7 Winning Tips for English Comprehension |


7 Winning Tips for English Comprehension


Do you struggle with answering the comprehension section of your language paper? Or would you like to get more marks? Read through the following guidelines and exam tips to help you answer the comprehension section of your language paper and you’ll soon see your marks improve!
  1. Read and follow the instructions given at the beginning of the exam paper. These are given for your benefit. You can lose valuable marks if you do not follow the instructions exactly.

  2. Skim the entire passage quickly to get the gist of what it is about. Then read all the questions carefully and re-read (scan) the passage to find the references to the questions. If you see something that reminds you of a question, mark it by writing the number of that question next to the relevant part of the passage.

    Now read slowly and carefully, looking for details. This detailed reading will help you to absorb the obvious meaning of the passage, as well as to read between the lines, working out what the writer implies or leaves unsaid. 

  3.  Most comprehension questions follow the order of the passage, so you can find the answers in the same order as that in which the questions appear. Pay attention to line and paragraph references. The paragraphs are numbered on the left (1, 2, 3, etc.) and the lines are numbered on the right (5, 10, 15, etc.).

  4.  Look at the mark allocation for each question, which gives you an idea of how long your answer should be.

  5. Copy the examiner’s number system exactly, for example, 1.1.1, 1.1.2, etc. and write neatly. The examiner cannot give you marks if she cannot read your answer.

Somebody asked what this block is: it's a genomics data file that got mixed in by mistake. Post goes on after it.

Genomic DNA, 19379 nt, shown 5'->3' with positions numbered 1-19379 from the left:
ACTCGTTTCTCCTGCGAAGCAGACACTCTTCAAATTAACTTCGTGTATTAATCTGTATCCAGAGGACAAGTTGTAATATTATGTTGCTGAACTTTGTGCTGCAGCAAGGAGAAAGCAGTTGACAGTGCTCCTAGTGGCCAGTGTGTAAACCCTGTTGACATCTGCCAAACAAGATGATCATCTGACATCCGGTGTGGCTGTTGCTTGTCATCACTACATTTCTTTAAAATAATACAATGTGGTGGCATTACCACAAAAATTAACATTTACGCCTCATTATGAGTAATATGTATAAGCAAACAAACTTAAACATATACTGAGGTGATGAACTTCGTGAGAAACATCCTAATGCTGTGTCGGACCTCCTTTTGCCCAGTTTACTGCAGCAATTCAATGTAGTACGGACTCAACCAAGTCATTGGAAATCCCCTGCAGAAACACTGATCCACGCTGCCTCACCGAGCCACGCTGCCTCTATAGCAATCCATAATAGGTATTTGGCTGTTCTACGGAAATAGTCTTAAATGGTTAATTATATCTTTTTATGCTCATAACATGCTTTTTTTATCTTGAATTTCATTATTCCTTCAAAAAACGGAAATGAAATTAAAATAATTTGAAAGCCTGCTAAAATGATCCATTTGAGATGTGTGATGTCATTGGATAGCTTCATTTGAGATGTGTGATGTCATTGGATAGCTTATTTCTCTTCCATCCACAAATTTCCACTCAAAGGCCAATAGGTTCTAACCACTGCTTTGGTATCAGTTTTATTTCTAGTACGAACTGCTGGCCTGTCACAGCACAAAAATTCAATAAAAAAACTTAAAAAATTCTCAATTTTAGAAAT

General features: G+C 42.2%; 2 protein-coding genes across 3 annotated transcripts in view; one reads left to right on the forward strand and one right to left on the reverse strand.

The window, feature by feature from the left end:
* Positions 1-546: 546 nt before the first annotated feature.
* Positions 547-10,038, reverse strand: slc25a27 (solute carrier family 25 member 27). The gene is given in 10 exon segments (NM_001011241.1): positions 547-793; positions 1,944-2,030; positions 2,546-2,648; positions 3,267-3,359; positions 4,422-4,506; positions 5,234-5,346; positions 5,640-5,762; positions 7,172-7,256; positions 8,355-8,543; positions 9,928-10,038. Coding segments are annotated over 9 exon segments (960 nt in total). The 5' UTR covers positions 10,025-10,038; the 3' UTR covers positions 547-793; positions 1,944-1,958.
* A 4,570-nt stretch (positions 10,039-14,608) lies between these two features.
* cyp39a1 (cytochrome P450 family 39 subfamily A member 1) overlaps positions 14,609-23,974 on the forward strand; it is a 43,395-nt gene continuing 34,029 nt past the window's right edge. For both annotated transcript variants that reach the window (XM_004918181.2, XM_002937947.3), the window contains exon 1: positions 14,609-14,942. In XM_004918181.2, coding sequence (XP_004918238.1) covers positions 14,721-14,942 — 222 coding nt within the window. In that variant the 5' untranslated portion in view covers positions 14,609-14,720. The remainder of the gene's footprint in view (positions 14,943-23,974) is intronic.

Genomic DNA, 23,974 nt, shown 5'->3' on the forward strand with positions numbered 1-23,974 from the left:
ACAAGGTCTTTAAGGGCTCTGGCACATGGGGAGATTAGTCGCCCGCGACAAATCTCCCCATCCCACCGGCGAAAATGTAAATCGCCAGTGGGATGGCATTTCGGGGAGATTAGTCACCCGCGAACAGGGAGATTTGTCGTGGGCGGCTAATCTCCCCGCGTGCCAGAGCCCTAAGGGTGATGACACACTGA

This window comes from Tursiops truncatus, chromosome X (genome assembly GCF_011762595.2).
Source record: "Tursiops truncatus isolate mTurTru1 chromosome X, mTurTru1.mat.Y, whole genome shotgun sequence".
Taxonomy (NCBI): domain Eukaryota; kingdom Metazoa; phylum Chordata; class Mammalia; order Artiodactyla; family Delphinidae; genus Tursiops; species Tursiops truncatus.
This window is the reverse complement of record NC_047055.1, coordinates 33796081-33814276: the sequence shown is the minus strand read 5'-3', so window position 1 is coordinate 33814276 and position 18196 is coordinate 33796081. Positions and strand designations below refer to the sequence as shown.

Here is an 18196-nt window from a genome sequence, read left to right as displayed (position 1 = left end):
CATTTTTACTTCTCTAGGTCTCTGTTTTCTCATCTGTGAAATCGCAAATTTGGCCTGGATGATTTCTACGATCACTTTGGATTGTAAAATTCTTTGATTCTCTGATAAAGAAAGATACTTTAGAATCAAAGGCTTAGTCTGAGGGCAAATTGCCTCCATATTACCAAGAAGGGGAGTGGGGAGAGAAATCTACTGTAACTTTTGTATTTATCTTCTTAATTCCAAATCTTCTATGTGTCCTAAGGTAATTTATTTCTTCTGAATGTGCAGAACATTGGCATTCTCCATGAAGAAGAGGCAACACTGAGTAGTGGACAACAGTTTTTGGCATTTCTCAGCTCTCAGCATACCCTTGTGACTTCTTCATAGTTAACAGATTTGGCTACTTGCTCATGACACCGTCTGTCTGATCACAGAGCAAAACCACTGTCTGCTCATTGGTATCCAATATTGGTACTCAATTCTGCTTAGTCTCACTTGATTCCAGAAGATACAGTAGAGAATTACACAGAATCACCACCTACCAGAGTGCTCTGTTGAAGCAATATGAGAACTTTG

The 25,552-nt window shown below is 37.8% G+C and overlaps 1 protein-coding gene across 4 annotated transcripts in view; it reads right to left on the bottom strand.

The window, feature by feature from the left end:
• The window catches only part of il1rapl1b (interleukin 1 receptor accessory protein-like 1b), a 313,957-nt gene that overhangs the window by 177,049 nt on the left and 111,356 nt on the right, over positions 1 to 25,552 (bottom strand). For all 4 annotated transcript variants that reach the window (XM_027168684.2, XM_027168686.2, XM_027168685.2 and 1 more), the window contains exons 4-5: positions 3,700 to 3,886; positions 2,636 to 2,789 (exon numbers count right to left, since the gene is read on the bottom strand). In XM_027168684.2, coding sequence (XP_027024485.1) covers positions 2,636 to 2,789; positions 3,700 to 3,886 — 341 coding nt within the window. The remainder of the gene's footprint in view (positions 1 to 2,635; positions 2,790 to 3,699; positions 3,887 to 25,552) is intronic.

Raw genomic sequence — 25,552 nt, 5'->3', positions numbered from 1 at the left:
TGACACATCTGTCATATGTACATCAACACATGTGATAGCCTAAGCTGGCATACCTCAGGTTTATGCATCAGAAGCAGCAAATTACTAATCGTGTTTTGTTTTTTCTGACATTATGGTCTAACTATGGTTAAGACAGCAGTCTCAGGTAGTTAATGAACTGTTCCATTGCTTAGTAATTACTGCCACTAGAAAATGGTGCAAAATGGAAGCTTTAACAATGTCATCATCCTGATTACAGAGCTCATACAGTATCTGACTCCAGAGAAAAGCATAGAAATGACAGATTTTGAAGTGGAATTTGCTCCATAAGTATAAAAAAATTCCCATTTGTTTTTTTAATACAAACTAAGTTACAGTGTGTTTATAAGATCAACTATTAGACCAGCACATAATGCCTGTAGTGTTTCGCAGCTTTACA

6. Read the questions carefully. When reading the questions, take note of these additional tips. 

    Highlight or underline the task words to be certain of what you are being asked to do, for example: identify, name, state, list.
    Highlight or underline the question words, which tell you what information to look for in the text, for example: who, where, what, why, when, how.
    Use your own words if the question asks for them. Do not quote from the text if you are asked to answer in your own words.
    When answering open-ended questions, make sure you write ‘yes’ or ‘no’ before you give reasons.
    Do not answer a ‘true or false’ question with ‘yes’ or ‘no’ – you may only  write ‘true’ or ‘false’.
    When you are asked to quote evidence from the passage, make sure you use the exact words – if you copy incorrectly, or insert spelling errors, your answer will be wrong.

  7. And lastly, read through your answer to ensure it makes sense.

 Good luck!